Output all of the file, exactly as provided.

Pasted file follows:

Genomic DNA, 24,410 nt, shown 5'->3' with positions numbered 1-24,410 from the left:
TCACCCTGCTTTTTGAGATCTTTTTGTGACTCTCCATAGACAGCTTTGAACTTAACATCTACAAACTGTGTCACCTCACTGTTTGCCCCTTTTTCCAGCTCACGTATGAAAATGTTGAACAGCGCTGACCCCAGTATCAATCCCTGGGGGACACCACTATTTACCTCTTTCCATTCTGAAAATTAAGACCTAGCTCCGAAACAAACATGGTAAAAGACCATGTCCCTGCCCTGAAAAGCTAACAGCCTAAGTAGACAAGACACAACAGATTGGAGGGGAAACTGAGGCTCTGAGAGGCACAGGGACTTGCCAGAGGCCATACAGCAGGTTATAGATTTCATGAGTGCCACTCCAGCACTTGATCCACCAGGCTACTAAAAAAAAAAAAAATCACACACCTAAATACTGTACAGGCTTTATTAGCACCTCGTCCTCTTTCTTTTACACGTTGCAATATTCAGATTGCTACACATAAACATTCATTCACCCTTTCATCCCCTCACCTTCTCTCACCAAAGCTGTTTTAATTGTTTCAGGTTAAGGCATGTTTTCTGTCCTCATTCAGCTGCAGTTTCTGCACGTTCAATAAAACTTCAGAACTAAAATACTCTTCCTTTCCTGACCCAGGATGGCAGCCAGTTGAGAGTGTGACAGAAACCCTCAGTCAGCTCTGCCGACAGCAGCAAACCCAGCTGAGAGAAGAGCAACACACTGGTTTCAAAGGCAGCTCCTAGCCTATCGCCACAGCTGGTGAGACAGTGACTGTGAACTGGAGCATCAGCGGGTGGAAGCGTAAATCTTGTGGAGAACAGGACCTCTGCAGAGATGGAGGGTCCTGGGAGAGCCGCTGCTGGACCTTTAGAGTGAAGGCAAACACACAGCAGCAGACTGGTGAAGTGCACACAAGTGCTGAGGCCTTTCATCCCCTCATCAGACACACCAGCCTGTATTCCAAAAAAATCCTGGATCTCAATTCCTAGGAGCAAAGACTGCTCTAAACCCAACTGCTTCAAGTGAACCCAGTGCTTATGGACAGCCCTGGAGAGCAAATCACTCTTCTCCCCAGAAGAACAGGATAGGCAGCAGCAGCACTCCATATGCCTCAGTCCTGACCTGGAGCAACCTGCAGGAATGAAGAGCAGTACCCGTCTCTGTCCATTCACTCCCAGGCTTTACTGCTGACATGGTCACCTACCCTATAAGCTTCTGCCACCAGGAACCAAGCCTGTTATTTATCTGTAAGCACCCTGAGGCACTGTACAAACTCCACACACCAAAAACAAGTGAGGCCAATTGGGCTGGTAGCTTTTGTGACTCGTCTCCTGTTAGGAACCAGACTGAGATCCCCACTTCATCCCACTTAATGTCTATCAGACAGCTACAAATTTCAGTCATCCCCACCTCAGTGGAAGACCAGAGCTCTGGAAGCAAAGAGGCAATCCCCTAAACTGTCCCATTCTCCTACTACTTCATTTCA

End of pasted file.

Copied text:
Genomic DNA, 24,410 nt, shown 5'->3' with positions numbered 1-24,410 from the left:
TCACCCTGCTTTTTGAGATCTTTTTGTGACTCTCCATAGACAGCTTTGAACTTAACATCTACAAACTGTGTCACCTCACTGTTTGCCCCTTTTTCCAGCTCACGTATGAAAATGTTGAACAGCGCTGACCCCAGTATCAATCCCTGGGGGACACCACTATTTACCTCTTTCCATTCTGAAAATTAAGACCTAGCTCCGAAACAAACATGGTAAAAGACCATGTCCCTGCCCTGAAAAGCTAACAGCCTAAGTAGACAAGACACAACAGATTGGAGGGGAAACTGAGGCTCTGAGAGGCACAGGGACTTGCCAGAGGCCATACAGCAGGTTATAGATTTCATGAGTGCCACTCCAGCACTTGATCCACCAGGCTACTAAAAAAAAAAAAAATCACACACCTAAATACTGTACAGGCTTTATTAGCACCTCGTCCTCTTTCTTTTACACGTTGCAATATTCAGATTGCTACACATAAACATTCATTCACCCTTTCATCCCCTCACCTTCTCTCACCAAAGCTGTTTTAATTGTTTCAGGTTAAGGCATGTTTTCTGTCCTCATTCAGCTGCAGTTTCTGCACGTTCAATAAAACTTCAGAACTAAAATACTCTTCCTTTCCTGACCCAGGATGGCAGCCAGTTGAGAGTGTGACAGAAACCCTCAGTCAGCTCTGCCGACAGCAGCAAACCCAGCTGAGAGAAGAGCAACACACTGGTTTCAAAGGCAGCTCCTAGCCTATCGCCACAGCTGGTGAGACAGTGACTGTGAACTGGAGCATCAGCGGGTGGAAGCGTAAATCTTGTGGAGAACAGGACCTCTGCAGAGATGGAGGGTCCTGGGAGAGCCGCTGCTGGACCTTTAGAGTGAAGGCAAACACACAGCAGCAGACTGGTGAAGTGCACACAAGTGCTGAGGCCTTTCATCCCCTCATCAGACACACCAGCCTGTATTCCAAAAAAATCCTGGATCTCAATTCCTAGGAGCAAAGACTGCTCTAAACCCAACTGCTTCAAGTGAACCCAGTGCTTATGGACAGCCCTGGAGAGCAAATCACTCTTCTCCCCAGAAGAACAGGATAGGCAGCAGCAGCACTCCATATGCCTCAGTCCTGACCTGGAGCAACCTGCAGGAATGAAGAGCAGTACCCGTCTCTGTCCATTCACTCCCAGGCTTTACTGCTGACATGGTCACCTACCCTATAAGCTTCTGCCACCAGGAACCAAGCCTGTTATTTATCTGTAAGCACCCTGAGGCACTGTACAAACTCCACACACCAAAAACAAGTGAGGCCAATTGGGCTGGTAGCTTTTGTGACTCGTCTCCTGTTAGGAACCAGACTGAGATCCCCACTTCATCCCACTTAATGTCTATCAGACAGCTACAAATTTCAGTCATCCCCACCTCAGTGGAAGACCAGAGCTCTGGAAGCAAAGAGGCAATCCCCTAAACTGTCCCATTCTCCTACTACTTCATTTCA